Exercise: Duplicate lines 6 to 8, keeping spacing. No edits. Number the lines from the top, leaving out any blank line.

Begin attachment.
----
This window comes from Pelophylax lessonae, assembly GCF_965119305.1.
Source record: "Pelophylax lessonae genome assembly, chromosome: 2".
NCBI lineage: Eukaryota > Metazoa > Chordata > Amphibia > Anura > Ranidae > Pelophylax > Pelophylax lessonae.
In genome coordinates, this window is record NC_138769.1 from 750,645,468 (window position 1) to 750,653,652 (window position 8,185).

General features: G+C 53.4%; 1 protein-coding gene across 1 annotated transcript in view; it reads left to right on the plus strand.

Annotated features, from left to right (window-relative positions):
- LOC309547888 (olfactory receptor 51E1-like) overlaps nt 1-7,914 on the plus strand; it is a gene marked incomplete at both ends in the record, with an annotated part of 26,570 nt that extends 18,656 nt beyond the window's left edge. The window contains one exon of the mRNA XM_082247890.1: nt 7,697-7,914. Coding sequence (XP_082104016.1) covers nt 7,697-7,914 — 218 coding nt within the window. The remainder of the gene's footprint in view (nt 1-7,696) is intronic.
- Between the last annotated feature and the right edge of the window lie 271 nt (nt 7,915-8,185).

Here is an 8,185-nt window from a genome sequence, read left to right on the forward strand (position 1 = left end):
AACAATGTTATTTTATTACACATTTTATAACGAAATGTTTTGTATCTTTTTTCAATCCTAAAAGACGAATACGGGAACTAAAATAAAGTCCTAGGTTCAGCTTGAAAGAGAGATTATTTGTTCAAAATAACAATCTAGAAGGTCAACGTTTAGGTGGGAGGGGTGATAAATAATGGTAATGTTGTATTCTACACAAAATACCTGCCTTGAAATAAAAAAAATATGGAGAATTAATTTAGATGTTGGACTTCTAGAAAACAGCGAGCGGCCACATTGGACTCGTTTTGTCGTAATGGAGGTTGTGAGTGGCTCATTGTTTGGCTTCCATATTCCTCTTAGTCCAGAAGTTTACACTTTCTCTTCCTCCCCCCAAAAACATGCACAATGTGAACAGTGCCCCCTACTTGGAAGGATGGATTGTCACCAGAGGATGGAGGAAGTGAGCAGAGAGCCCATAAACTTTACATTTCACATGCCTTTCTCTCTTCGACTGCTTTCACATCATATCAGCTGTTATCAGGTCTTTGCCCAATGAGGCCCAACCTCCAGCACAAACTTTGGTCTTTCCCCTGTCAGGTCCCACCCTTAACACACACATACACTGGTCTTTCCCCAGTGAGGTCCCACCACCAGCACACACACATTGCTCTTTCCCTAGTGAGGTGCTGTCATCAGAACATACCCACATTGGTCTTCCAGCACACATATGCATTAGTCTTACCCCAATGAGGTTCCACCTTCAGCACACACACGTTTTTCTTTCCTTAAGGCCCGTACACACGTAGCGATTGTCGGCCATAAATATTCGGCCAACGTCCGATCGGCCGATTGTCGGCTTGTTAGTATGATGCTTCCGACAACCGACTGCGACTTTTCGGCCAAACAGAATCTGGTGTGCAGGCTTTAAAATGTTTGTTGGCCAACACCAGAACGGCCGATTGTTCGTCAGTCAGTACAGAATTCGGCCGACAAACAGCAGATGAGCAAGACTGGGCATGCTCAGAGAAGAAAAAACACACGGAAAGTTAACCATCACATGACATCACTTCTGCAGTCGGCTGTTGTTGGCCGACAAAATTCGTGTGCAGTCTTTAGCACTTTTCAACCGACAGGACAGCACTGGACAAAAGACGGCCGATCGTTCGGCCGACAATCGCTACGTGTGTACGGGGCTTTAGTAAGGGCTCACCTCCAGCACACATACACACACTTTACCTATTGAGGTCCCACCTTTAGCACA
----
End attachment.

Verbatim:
Annotated features, from left to right (window-relative positions):
- LOC309547888 (olfactory receptor 51E1-like) overlaps nt 1-7,914 on the plus strand; it is a gene marked incomplete at both ends in the record, with an annotated part of 26,570 nt that extends 18,656 nt beyond the window's left edge. The window contains one exon of the mRNA XM_082247890.1: nt 7,697-7,914. Coding sequence (XP_082104016.1) covers nt 7,697-7,914 — 218 coding nt within the window. The remainder of the gene's footprint in view (nt 1-7,696) is intronic.
- Between the last annotated feature and the right edge of the window lie 271 nt (nt 7,915-8,185).